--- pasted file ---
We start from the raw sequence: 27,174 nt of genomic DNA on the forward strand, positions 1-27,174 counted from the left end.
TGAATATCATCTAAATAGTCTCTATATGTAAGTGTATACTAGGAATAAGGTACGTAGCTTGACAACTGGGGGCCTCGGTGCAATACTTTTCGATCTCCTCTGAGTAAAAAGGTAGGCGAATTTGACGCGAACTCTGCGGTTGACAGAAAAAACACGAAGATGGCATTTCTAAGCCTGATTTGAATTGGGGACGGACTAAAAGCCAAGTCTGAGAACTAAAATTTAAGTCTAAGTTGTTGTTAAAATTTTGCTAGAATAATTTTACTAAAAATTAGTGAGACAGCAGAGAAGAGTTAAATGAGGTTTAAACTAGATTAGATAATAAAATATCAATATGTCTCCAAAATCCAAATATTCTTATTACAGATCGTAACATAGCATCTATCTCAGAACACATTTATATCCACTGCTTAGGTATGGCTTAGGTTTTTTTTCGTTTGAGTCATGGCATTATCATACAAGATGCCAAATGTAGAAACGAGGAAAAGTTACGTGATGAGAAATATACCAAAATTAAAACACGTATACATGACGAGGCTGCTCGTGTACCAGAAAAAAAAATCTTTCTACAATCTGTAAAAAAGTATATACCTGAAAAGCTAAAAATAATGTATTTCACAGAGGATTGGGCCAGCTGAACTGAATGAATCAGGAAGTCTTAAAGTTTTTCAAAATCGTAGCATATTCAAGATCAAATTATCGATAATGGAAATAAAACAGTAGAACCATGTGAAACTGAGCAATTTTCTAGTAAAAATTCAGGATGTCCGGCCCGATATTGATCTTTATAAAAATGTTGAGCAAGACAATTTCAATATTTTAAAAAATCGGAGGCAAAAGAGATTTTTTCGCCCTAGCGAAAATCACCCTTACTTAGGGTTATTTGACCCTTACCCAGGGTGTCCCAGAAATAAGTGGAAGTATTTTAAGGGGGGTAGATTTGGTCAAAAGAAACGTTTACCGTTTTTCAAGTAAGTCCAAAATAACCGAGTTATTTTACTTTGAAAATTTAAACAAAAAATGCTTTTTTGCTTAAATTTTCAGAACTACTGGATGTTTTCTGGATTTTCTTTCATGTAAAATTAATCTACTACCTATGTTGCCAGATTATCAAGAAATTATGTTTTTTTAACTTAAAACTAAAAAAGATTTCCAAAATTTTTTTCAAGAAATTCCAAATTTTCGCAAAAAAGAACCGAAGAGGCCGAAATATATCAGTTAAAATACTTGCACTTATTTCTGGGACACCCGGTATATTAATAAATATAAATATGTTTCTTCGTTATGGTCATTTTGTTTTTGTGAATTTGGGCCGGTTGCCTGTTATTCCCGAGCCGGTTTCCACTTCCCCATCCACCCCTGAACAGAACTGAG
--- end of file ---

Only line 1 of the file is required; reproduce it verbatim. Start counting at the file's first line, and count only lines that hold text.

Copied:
We start from the raw sequence: 27,174 nt of genomic DNA on the forward strand, positions 1-27,174 counted from the left end.